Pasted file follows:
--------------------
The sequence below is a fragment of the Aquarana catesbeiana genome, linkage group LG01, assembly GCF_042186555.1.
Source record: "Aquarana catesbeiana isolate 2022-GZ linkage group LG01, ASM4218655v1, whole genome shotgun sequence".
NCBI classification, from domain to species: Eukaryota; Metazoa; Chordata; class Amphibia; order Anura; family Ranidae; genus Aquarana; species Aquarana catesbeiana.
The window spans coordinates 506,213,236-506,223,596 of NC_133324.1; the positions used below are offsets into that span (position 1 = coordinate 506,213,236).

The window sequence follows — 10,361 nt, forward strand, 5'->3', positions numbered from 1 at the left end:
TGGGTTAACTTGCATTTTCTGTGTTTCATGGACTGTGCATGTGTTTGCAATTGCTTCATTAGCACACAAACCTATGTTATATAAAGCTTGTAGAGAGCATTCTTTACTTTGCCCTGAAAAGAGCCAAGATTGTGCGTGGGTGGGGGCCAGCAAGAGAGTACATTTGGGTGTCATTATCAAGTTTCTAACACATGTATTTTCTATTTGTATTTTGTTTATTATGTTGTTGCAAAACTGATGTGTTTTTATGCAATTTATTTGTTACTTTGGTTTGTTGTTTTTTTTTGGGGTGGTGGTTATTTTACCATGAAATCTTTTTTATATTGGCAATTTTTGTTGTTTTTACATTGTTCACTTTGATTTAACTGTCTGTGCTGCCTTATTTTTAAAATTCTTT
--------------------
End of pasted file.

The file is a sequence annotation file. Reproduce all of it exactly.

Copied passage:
The sequence below is a fragment of the Aquarana catesbeiana genome, linkage group LG01, assembly GCF_042186555.1.
Source record: "Aquarana catesbeiana isolate 2022-GZ linkage group LG01, ASM4218655v1, whole genome shotgun sequence".
NCBI classification, from domain to species: Eukaryota; Metazoa; Chordata; class Amphibia; order Anura; family Ranidae; genus Aquarana; species Aquarana catesbeiana.
The window spans coordinates 506,213,236-506,223,596 of NC_133324.1; the positions used below are offsets into that span (position 1 = coordinate 506,213,236).

The window sequence follows — 10,361 nt, forward strand, 5'->3', positions numbered from 1 at the left end:
TGGGTTAACTTGCATTTTCTGTGTTTCATGGACTGTGCATGTGTTTGCAATTGCTTCATTAGCACACAAACCTATGTTATATAAAGCTTGTAGAGAGCATTCTTTACTTTGCCCTGAAAAGAGCCAAGATTGTGCGTGGGTGGGGGCCAGCAAGAGAGTACATTTGGGTGTCATTATCAAGTTTCTAACACATGTATTTTCTATTTGTATTTTGTTTATTATGTTGTTGCAAAACTGATGTGTTTTTATGCAATTTATTTGTTACTTTGGTTTGTTGTTTTTTTTTGGGGTGGTGGTTATTTTACCATGAAATCTTTTTTATATTGGCAATTTTTGTTGTTTTTACATTGTTCACTTTGATTTAACTGTCTGTGCTGCCTTATTTTTAAAATTCTTT